Sculpting A Life: Chana Orloff Between Paris and Tel Aviv
In this talk, Paula Birnbaum introduces her forthcoming book, Sculpting a Life, the first biography of sculptor Chana Orloff (1888-1968), and the first work to include stories from her unpublished memoir. Birnbaum pulls from a series of interviews in 1957 by the late Israeli journalist, Rivka Katznelson, which focused on the artist’s early life in Ukraine, her family’s move to Palestine and Orloff’s life there from 1905–10, and her years in Paris through World War I. Orloff’s multiple migrations and forced exiles, combined with her gender and Jewish identities, had a cumulative effect. Although transnationalism evades easy definition, Birnbaum shows how this framing lends itself to new directions in the study of Orloff’s life and work. It also proposes a new model for investigating artists’ lives and works, especially women and gender nonconforming artists, who may also identify as multinational or placeless. Women like Orloff have been overlooked by history and excluded from the canon of modernism within art history. Sculpting a Life brings Orloff to the forefront and shows her historical and artistic significance.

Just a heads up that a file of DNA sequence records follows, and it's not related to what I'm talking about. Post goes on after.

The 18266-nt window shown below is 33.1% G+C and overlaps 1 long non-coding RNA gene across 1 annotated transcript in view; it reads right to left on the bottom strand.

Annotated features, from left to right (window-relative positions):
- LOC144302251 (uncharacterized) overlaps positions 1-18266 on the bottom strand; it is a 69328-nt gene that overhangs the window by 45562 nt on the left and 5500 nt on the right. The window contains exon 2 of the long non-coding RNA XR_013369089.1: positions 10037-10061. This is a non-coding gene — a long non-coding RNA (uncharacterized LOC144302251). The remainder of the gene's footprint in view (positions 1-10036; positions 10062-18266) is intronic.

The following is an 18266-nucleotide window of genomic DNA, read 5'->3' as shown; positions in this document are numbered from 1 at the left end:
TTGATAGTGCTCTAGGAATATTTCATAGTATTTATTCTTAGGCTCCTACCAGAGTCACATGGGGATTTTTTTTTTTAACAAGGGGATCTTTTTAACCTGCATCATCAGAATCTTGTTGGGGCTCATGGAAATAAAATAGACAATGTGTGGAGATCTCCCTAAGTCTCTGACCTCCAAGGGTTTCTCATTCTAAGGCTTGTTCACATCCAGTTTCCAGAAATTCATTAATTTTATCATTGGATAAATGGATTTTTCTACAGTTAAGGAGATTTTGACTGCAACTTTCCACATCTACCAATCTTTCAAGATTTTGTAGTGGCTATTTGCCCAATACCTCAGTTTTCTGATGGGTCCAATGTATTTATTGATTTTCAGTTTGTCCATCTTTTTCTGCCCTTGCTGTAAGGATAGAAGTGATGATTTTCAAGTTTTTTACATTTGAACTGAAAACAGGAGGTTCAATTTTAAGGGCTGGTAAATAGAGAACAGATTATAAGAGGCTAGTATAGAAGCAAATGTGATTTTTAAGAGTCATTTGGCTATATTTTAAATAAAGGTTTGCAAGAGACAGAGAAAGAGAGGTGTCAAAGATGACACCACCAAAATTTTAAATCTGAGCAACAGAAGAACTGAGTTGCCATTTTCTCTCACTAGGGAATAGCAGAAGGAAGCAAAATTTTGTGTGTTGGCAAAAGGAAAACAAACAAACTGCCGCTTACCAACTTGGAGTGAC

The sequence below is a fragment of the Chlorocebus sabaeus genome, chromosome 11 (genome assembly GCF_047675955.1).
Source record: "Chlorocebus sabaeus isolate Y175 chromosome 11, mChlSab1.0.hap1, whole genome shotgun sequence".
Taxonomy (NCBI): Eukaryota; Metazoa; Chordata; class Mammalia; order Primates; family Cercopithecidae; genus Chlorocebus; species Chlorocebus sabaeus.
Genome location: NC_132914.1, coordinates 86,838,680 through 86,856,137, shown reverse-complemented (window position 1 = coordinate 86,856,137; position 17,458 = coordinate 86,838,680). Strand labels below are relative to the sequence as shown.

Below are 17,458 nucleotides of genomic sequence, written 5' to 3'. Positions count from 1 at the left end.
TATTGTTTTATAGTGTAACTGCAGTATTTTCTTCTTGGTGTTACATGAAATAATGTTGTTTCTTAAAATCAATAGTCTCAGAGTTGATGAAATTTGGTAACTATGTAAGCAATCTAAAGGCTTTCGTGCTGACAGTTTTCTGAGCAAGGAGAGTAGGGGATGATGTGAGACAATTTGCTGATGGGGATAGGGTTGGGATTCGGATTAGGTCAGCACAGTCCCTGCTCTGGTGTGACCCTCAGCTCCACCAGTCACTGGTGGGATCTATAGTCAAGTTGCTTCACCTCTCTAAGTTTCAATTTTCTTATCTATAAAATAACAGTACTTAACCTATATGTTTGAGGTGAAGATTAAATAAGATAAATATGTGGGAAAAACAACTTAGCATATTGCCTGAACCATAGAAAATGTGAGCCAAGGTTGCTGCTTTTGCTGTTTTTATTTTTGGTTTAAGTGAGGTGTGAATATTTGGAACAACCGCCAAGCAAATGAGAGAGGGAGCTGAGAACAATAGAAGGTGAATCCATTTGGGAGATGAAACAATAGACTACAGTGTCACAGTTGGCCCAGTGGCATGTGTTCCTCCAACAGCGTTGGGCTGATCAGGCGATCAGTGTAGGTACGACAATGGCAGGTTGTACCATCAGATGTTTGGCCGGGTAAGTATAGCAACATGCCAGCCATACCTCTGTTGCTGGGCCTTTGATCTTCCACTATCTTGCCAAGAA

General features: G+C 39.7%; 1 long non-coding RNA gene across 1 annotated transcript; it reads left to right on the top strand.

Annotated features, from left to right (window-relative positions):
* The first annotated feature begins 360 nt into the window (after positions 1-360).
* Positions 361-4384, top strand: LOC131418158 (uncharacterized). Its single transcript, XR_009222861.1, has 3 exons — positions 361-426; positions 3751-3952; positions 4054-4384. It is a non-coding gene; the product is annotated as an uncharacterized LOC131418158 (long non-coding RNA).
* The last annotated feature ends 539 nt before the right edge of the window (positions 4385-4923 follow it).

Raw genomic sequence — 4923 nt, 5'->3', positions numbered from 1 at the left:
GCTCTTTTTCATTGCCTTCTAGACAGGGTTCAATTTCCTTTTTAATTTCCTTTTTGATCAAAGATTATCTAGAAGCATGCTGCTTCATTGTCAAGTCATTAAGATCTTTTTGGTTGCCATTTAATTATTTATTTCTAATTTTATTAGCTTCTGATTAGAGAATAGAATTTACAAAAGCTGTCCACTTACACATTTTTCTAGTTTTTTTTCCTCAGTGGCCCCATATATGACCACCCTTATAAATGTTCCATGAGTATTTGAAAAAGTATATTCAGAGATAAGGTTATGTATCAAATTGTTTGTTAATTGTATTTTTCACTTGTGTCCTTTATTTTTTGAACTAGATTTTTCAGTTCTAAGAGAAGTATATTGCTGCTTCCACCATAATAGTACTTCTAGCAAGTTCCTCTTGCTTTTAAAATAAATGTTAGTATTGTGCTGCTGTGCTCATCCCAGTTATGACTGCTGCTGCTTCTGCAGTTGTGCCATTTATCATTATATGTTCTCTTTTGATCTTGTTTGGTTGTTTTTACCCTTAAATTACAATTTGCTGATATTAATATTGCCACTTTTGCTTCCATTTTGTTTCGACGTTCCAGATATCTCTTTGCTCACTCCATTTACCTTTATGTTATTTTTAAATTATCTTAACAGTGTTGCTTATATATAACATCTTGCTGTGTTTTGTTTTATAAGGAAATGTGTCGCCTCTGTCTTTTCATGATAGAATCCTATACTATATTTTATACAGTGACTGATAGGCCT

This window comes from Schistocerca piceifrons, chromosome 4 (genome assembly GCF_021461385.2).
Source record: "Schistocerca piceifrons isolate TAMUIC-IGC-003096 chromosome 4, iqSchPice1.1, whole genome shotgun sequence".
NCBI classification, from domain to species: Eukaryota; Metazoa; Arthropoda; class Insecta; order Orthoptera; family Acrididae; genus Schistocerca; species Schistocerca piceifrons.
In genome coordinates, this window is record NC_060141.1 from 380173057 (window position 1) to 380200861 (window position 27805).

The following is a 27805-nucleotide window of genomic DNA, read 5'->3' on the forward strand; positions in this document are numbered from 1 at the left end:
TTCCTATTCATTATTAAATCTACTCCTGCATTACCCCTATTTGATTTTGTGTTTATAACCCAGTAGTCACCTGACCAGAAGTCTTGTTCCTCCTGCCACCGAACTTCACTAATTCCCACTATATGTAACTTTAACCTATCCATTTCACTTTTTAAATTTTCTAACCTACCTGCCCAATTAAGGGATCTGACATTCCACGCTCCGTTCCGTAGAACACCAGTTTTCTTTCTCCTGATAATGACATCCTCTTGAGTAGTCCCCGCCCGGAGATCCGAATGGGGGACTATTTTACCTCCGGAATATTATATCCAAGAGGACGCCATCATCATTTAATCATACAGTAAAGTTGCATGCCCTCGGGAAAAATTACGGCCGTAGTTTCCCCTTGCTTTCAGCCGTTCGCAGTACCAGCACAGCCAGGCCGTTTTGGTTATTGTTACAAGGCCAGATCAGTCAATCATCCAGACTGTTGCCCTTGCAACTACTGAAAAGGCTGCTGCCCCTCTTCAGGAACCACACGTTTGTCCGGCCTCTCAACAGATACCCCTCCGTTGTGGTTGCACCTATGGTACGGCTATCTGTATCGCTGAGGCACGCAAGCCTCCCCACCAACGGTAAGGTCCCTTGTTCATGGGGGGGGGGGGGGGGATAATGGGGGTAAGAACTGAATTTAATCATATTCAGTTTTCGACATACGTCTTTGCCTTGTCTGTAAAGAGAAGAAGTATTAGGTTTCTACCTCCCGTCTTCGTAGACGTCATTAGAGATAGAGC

Paula J. Birnbaum is Professor of Art History and Academic Director of the Museum Studies M.A. Program at University of San Francisco. She has published extensively on twentieth-century French women artists, contributing most recently to the exhibition catalogue, Pionnières: Artistes dans le Paris des années folles (Paris: Réunion des musées nationaux, 2022). She is the author of Women Artists in Interwar France: Framing Femininities (Ashgate/Routledge, 2011), among other titles. This talk draws from Professor Birnbaum’s new book, Sculpting a Life: Chana Orloff Between Paris and Tel Aviv, forthcoming with Brandeis University Press in January 2023.